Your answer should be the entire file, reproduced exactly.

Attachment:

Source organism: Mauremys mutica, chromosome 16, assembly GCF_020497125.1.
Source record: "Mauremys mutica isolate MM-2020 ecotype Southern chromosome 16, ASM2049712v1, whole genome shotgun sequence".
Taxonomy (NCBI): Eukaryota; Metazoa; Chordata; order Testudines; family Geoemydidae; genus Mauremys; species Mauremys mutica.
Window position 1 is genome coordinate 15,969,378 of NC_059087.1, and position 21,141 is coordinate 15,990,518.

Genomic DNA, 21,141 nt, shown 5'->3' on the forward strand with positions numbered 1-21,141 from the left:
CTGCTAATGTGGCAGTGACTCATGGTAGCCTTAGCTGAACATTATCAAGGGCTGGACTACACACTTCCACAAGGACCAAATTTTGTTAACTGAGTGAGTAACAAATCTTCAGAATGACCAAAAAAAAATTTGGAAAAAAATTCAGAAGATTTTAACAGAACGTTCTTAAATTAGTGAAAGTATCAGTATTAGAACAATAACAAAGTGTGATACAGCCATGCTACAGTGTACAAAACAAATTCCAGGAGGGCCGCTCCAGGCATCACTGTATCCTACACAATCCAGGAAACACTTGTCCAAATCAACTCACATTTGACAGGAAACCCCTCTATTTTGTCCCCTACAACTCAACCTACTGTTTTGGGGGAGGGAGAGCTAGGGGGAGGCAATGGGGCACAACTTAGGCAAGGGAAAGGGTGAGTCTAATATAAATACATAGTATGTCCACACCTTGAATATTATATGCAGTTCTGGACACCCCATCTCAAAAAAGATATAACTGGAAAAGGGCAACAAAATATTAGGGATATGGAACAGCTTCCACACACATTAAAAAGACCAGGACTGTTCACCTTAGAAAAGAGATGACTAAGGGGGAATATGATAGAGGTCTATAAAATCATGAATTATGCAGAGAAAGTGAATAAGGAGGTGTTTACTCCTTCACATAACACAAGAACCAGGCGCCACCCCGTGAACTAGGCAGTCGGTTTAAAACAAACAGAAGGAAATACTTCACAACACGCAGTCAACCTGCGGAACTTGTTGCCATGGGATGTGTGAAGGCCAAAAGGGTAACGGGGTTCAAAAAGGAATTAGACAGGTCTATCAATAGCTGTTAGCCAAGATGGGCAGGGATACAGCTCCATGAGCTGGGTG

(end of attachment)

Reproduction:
Source organism: Mauremys mutica, chromosome 16, assembly GCF_020497125.1.
Source record: "Mauremys mutica isolate MM-2020 ecotype Southern chromosome 16, ASM2049712v1, whole genome shotgun sequence".
Taxonomy (NCBI): Eukaryota; Metazoa; Chordata; order Testudines; family Geoemydidae; genus Mauremys; species Mauremys mutica.
Window position 1 is genome coordinate 15,969,378 of NC_059087.1, and position 21,141 is coordinate 15,990,518.

Genomic DNA, 21,141 nt, shown 5'->3' on the forward strand with positions numbered 1-21,141 from the left:
CTGCTAATGTGGCAGTGACTCATGGTAGCCTTAGCTGAACATTATCAAGGGCTGGACTACACACTTCCACAAGGACCAAATTTTGTTAACTGAGTGAGTAACAAATCTTCAGAATGACCAAAAAAAAATTTGGAAAAAAATTCAGAAGATTTTAACAGAACGTTCTTAAATTAGTGAAAGTATCAGTATTAGAACAATAACAAAGTGTGATACAGCCATGCTACAGTGTACAAAACAAATTCCAGGAGGGCCGCTCCAGGCATCACTGTATCCTACACAATCCAGGAAACACTTGTCCAAATCAACTCACATTTGACAGGAAACCCCTCTATTTTGTCCCCTACAACTCAACCTACTGTTTTGGGGGAGGGAGAGCTAGGGGGAGGCAATGGGGCACAACTTAGGCAAGGGAAAGGGTGAGTCTAATATAAATACATAGTATGTCCACACCTTGAATATTATATGCAGTTCTGGACACCCCATCTCAAAAAAGATATAACTGGAAAAGGGCAACAAAATATTAGGGATATGGAACAGCTTCCACACACATTAAAAAGACCAGGACTGTTCACCTTAGAAAAGAGATGACTAAGGGGGAATATGATAGAGGTCTATAAAATCATGAATTATGCAGAGAAAGTGAATAAGGAGGTGTTTACTCCTTCACATAACACAAGAACCAGGCGCCACCCCGTGAACTAGGCAGTCGGTTTAAAACAAACAGAAGGAAATACTTCACAACACGCAGTCAACCTGCGGAACTTGTTGCCATGGGATGTGTGAAGGCCAAAAGGGTAACGGGGTTCAAAAAGGAATTAGACAGGTCTATCAATAGCTGTTAGCCAAGATGGGCAGGGATACAGCTCCATGAGCTGGGTG